“I learned that courage was not the absence of fear, but the triumph over it.” ~Nelson Mandela
The world can be a scary place.
As we go through our daily lives, we face many challenges, and often these challenges can bring about fear. We may fear the loss of something, or perhaps the lack of fulfillment. We may experience fear when going on a job interview or a first date.
The greatest challenge with fear is that it can hold us back from achieving our goals, but it doesn’t have to.
Over the past six months I have let one fear hold me back from achieving the one thing I feel I wholly deserve. I’ve had a fear of not meeting my soul mate.
After being single for nearly six years, I felt a sense of loneliness and a desire to build a relationship with someone.
I turned to online dating last fall, a method I tried for over eight months. I was able to meet many people and enjoyed dinners and walks with potential mates, but nothing ever developed past two dates with the same individual.
After many dates that didn’t lead to anything long term, I felt deeper fear, sadness, and a loss of hope.
I came to realize that my desire to meet the person I would potentially spend my life with had manifested into a fear that drove away any hope of building something real and lasting.
Dating began to feel like a chore, and it became unenjoyable. For love to happen, I had to overcome my fear and enjoy the time I spent meeting new people.
I believe in the power of intention. But in setting forth an agenda, we must learn to let go and have faith. Things may not happen when we want them to, but often a delay is the result of greater things at work.
Wayne W. Dyer wrote in The Power of Intention, “if we focus on what’s ugly, we attract more ugliness into our thoughts, and then into our emotions, and ultimately into our lives.”
Intention is related to fear because if we can trust our own intentions and allow our minds to focus on the potential positive outcomes, we will face less fear in most situations.
It’s easy to let fear play a part in our daily lives. I’ve had many opportunities to face my fears lately, but I knew little about overcoming them. Alas, I learned several key facts that have broken down my fears and allowed me to focus on achieving my goals.
These five techniques will help you overcome fear in your daily life:
1. Start small.
Fear comes in many shapes and sizes. Facing it doesn’t have to be a grand gesture.
My fear of living life alone created immense challenges. “I’m going to grow old alone,” I once said. Deep down, I knew this wasn’t true, but my mind had saturated into a restricting fear around the worst-case scenario.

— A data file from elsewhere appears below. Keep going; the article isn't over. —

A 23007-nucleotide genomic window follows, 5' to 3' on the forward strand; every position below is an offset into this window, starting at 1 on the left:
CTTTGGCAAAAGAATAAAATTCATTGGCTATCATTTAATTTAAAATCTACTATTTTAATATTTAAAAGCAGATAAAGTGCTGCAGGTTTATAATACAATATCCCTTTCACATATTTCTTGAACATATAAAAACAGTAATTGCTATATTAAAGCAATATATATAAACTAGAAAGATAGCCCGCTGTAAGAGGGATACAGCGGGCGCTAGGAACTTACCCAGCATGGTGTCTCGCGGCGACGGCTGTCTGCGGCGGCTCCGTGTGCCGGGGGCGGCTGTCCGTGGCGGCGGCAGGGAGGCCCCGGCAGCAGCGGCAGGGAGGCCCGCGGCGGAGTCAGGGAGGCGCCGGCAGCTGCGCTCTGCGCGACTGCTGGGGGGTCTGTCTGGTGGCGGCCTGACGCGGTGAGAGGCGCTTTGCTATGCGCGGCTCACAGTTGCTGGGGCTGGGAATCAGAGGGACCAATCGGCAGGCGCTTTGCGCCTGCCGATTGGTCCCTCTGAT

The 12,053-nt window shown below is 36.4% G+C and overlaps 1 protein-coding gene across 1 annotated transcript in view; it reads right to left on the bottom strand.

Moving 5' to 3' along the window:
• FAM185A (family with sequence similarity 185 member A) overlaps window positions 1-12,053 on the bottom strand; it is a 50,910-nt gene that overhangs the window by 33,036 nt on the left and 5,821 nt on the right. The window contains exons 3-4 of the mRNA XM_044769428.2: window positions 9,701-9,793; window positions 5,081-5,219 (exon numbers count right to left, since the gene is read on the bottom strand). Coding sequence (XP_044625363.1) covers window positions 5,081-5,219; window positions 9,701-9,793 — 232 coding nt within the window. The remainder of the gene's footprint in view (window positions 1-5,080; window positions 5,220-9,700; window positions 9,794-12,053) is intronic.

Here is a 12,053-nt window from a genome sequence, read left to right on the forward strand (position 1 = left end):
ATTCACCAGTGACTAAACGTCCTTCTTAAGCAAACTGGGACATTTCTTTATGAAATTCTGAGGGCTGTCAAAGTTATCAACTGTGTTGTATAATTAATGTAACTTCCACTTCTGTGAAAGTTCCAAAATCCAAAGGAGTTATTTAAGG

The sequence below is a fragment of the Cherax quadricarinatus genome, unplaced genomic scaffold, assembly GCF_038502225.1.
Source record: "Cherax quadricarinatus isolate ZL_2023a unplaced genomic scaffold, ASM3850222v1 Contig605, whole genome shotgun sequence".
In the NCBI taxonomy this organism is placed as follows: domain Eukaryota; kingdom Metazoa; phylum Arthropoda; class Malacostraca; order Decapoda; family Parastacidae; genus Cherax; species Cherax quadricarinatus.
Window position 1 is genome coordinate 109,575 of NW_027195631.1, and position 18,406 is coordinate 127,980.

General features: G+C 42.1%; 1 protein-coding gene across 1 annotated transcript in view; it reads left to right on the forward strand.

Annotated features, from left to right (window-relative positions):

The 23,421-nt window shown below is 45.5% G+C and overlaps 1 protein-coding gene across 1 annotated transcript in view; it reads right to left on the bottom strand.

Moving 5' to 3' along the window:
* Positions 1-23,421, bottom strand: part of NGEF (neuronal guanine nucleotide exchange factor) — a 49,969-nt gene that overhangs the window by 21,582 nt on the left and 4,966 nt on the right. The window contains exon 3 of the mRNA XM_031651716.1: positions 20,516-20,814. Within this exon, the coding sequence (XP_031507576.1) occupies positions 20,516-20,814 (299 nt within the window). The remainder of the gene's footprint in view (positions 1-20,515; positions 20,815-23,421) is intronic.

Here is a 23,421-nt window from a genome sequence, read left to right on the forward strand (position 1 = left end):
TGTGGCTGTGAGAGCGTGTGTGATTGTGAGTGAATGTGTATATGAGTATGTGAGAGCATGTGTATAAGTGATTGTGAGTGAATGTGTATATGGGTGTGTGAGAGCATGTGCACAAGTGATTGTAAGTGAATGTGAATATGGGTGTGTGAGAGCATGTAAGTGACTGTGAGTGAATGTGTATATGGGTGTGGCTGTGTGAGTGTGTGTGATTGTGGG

I broke down my anxiety into smaller, more manageable pieces. Instead of wondering how I could meet my soul mate, I thought about how I could make new friends instead. By focusing on meeting new people, I have increased my odds of reaching my goal without the anxiety and pressure of finding “the one.”
Instead of focusing on the end result, I can now focus on more manageable goals.
No matter how large or small your fears may seem, scaling down to a more manageable size will be beneficial. Slowly step out of your comfort zone and begin moving towards your goal.
2. Have faith.
While achieving your goal may not happen on your preferred timetable, it is important to have faith that time will bring success. Trusting that achievement is not only possible, but probable will help soften your fears.
Think back to an event in your life that may have seemed bad at the time but allowed for certain circumstances to occur that brought about a greater and more wonderful event. That’s proof that the world is not against us but is indeed working with us.
3. Write it down.
Making a list of your fears is a great way to work through them.
Writing in a journal has been very helpful for me to overcome my fear of not meeting my soul mate. I have written about particular dates I went on and how the meetings made me feel.
I’ve found it useful to write down a fear and then describe on paper why I feel I have it. This task has been essential in helping me chart my progress and list what I have learned in the past.
Writing has allowed me to accept that things are evolving, even if they don’t seem that way—which brings me to the next important technique for overcoming fear: acceptance.
4. Accept what develops (or doesn’t).
When I was using an online dating service, every first date felt like a blind date. Profiles only went so far in explaining other individuals’ personalities. I had to accept the fact that the first date might not lead to a second and that he might not be “the one.”
I had to accept that I couldn’t force a relationship, nor could I force the timing of true love.
The Dalai Lama said, “If you have fear of some pain or suffering, you should examine whether there is anything you can do about it. If you can, there is no need to worry about it; if you cannot do anything, then there is also no need to worry.”
5. Let go.
Letting go can be one of the greatest challenges to overcoming fear. At times, we hold on to something because we feel it empowers us; however, holding on only weakens us.
Once we have accepted what may or may not develop, we need to detach ourselves from the outcome. Letting go of our fears allows us to focus more on the present moment and less on the fear itself.
After following these techniques, I no longer have a fear of spending my life alone, because I know and trust that there are great things ahead. Now I can enjoy meeting new people and going on dates without fear.
Photo by Geraint Rowland